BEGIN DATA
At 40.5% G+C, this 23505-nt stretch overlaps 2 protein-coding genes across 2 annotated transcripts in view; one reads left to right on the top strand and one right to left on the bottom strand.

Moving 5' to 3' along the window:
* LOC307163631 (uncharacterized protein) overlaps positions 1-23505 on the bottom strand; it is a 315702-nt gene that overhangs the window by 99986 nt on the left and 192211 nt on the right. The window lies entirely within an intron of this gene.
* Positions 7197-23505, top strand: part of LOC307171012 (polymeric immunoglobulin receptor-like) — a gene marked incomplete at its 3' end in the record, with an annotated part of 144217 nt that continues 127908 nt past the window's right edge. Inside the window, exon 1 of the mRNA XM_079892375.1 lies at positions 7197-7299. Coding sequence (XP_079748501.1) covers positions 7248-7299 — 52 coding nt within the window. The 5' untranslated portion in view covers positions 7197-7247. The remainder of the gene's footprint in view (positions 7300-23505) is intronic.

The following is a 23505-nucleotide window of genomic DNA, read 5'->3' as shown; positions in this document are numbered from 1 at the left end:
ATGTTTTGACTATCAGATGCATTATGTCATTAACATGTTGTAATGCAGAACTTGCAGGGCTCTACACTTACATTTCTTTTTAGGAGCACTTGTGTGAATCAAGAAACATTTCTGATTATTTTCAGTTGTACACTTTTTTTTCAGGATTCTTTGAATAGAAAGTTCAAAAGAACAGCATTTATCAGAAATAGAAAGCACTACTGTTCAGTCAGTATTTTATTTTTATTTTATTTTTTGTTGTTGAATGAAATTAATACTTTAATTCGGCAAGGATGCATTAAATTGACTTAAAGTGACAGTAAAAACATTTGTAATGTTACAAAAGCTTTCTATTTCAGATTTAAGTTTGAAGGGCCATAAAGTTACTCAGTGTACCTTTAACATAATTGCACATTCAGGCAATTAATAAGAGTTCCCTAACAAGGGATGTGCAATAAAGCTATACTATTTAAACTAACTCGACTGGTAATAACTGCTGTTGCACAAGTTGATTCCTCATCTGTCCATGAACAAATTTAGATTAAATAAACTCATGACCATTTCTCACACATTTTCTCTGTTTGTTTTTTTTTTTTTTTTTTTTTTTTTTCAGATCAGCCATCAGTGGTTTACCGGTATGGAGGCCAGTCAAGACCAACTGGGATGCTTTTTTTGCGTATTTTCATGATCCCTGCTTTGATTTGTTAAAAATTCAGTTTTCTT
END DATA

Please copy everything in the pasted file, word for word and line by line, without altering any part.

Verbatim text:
At 40.5% G+C, this 23505-nt stretch overlaps 2 protein-coding genes across 2 annotated transcripts in view; one reads left to right on the top strand and one right to left on the bottom strand.

Moving 5' to 3' along the window:
* LOC307163631 (uncharacterized protein) overlaps positions 1-23505 on the bottom strand; it is a 315702-nt gene that overhangs the window by 99986 nt on the left and 192211 nt on the right. The window lies entirely within an intron of this gene.
* Positions 7197-23505, top strand: part of LOC307171012 (polymeric immunoglobulin receptor-like) — a gene marked incomplete at its 3' end in the record, with an annotated part of 144217 nt that continues 127908 nt past the window's right edge. Inside the window, exon 1 of the mRNA XM_079892375.1 lies at positions 7197-7299. Coding sequence (XP_079748501.1) covers positions 7248-7299 — 52 coding nt within the window. The 5' untranslated portion in view covers positions 7197-7247. The remainder of the gene's footprint in view (positions 7300-23505) is intronic.

The following is a 23505-nucleotide window of genomic DNA, read 5'->3' as shown; positions in this document are numbered from 1 at the left end:
ATGTTTTGACTATCAGATGCATTATGTCATTAACATGTTGTAATGCAGAACTTGCAGGGCTCTACACTTACATTTCTTTTTAGGAGCACTTGTGTGAATCAAGAAACATTTCTGATTATTTTCAGTTGTACACTTTTTTTTCAGGATTCTTTGAATAGAAAGTTCAAAAGAACAGCATTTATCAGAAATAGAAAGCACTACTGTTCAGTCAGTATTTTATTTTTATTTTATTTTTTGTTGTTGAATGAAATTAATACTTTAATTCGGCAAGGATGCATTAAATTGACTTAAAGTGACAGTAAAAACATTTGTAATGTTACAAAAGCTTTCTATTTCAGATTTAAGTTTGAAGGGCCATAAAGTTACTCAGTGTACCTTTAACATAATTGCACATTCAGGCAATTAATAAGAGTTCCCTAACAAGGGATGTGCAATAAAGCTATACTATTTAAACTAACTCGACTGGTAATAACTGCTGTTGCACAAGTTGATTCCTCATCTGTCCATGAACAAATTTAGATTAAATAAACTCATGACCATTTCTCACACATTTTCTCTGTTTGTTTTTTTTTTTTTTTTTTTTTTTTTTCAGATCAGCCATCAGTGGTTTACCGGTATGGAGGCCAGTCAAGACCAACTGGGATGCTTTTTTTGCGTATTTTCATGATCCCTGCTTTGATTTGTTAAAAATTCAGTTTTCTT